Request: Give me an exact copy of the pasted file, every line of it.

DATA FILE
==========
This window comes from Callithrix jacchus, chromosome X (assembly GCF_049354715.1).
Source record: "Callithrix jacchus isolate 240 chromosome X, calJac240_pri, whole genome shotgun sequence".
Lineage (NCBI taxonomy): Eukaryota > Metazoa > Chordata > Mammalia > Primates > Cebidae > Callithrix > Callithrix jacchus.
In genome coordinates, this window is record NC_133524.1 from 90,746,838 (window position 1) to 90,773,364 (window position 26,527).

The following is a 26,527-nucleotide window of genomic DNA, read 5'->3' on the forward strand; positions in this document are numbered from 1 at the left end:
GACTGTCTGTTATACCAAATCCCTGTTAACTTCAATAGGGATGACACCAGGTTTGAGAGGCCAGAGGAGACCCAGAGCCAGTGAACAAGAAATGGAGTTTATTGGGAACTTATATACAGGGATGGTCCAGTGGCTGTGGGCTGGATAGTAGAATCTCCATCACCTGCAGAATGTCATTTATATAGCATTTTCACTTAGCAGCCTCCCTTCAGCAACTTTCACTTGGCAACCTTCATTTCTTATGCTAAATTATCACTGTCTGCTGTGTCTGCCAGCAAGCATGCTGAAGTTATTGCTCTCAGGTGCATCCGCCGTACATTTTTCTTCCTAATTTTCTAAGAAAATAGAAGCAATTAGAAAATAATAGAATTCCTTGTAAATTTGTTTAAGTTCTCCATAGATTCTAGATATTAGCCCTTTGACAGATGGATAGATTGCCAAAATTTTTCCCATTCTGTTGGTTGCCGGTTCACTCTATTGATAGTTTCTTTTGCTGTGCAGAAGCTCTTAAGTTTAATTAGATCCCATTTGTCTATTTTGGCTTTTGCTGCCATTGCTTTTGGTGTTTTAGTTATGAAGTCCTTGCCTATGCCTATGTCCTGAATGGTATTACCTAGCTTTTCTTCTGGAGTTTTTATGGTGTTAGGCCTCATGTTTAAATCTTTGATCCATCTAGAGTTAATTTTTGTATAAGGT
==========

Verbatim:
This window comes from Callithrix jacchus, chromosome X (assembly GCF_049354715.1).
Source record: "Callithrix jacchus isolate 240 chromosome X, calJac240_pri, whole genome shotgun sequence".
Lineage (NCBI taxonomy): Eukaryota > Metazoa > Chordata > Mammalia > Primates > Cebidae > Callithrix > Callithrix jacchus.
In genome coordinates, this window is record NC_133524.1 from 90,746,838 (window position 1) to 90,773,364 (window position 26,527).

The following is a 26,527-nucleotide window of genomic DNA, read 5'->3' on the forward strand; positions in this document are numbered from 1 at the left end:
GACTGTCTGTTATACCAAATCCCTGTTAACTTCAATAGGGATGACACCAGGTTTGAGAGGCCAGAGGAGACCCAGAGCCAGTGAACAAGAAATGGAGTTTATTGGGAACTTATATACAGGGATGGTCCAGTGGCTGTGGGCTGGATAGTAGAATCTCCATCACCTGCAGAATGTCATTTATATAGCATTTTCACTTAGCAGCCTCCCTTCAGCAACTTTCACTTGGCAACCTTCATTTCTTATGCTAAATTATCACTGTCTGCTGTGTCTGCCAGCAAGCATGCTGAAGTTATTGCTCTCAGGTGCATCCGCCGTACATTTTTCTTCCTAATTTTCTAAGAAAATAGAAGCAATTAGAAAATAATAGAATTCCTTGTAAATTTGTTTAAGTTCTCCATAGATTCTAGATATTAGCCCTTTGACAGATGGATAGATTGCCAAAATTTTTCCCATTCTGTTGGTTGCCGGTTCACTCTATTGATAGTTTCTTTTGCTGTGCAGAAGCTCTTAAGTTTAATTAGATCCCATTTGTCTATTTTGGCTTTTGCTGCCATTGCTTTTGGTGTTTTAGTTATGAAGTCCTTGCCTATGCCTATGTCCTGAATGGTATTACCTAGCTTTTCTTCTGGAGTTTTTATGGTGTTAGGCCTCATGTTTAAATCTTTGATCCATCTAGAGTTAATTTTTGTATAAGGT